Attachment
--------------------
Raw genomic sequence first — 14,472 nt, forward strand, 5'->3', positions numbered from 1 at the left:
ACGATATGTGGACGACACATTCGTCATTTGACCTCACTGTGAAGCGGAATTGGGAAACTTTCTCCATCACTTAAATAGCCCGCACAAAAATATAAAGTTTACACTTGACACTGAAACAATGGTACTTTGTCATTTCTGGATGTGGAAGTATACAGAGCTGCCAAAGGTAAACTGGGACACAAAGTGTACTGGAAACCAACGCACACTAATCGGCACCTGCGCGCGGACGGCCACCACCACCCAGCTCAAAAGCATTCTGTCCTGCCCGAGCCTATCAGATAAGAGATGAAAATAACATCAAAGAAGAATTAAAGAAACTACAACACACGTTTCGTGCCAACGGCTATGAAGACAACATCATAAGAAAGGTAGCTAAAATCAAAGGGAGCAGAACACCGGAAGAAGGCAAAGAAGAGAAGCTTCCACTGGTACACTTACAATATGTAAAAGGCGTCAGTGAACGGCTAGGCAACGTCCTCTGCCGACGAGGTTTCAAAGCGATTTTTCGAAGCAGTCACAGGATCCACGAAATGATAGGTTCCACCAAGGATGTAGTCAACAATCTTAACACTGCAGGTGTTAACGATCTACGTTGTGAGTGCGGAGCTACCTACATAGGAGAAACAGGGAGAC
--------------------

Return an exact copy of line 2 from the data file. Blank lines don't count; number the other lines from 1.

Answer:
ACGATATGTGGACGACACATTCGTCATTTGACCTCACTGTGAAGCGGAATTGGGAAACTTTCTCCATCACTTAAATAGCCCGCACAAAAATATAAAGTTTACACTTGACACTGAAACAATGGTACTTTGTCATTTCTGGATGTGGAAGTATACAGAGCTGCCAAAGGTAAACTGGGACACAAAGTGTACTGGAAACCAACGCACACTAATCGGCACCTGCGCGCGGACGGCCACCACCACCCAGCTCAAAAGCATTCTGTCCTGCCCGAGCCTATCAGATAAGAGATGAAAATAACATCAAAGAAGAATTAAAGAAACTACAACACACGTTTCGTGCCAACGGCTATGAAGACAACATCATAAGAAAGGTAGCTAAAATCAAAGGGAGCAGAACACCGGAAGAAGGCAAAGAAGAGAAGCTTCCACTGGTACACTTACAATATGTAAAAGGCGTCAGTGAACGGCTAGGCAACGTCCTCTGCCGACGAGGTTTCAAAGCGATTTTTCGAAGCAGTCACAGGATCCACGAAATGATAGGTTCCACCAAGGATGTAGTCAACAATCTTAACACTGCAGGTGTTAACGATCTACGTTGTGAGTGCGGAGCTACCTACATAGGAGAAACAGGGAGAC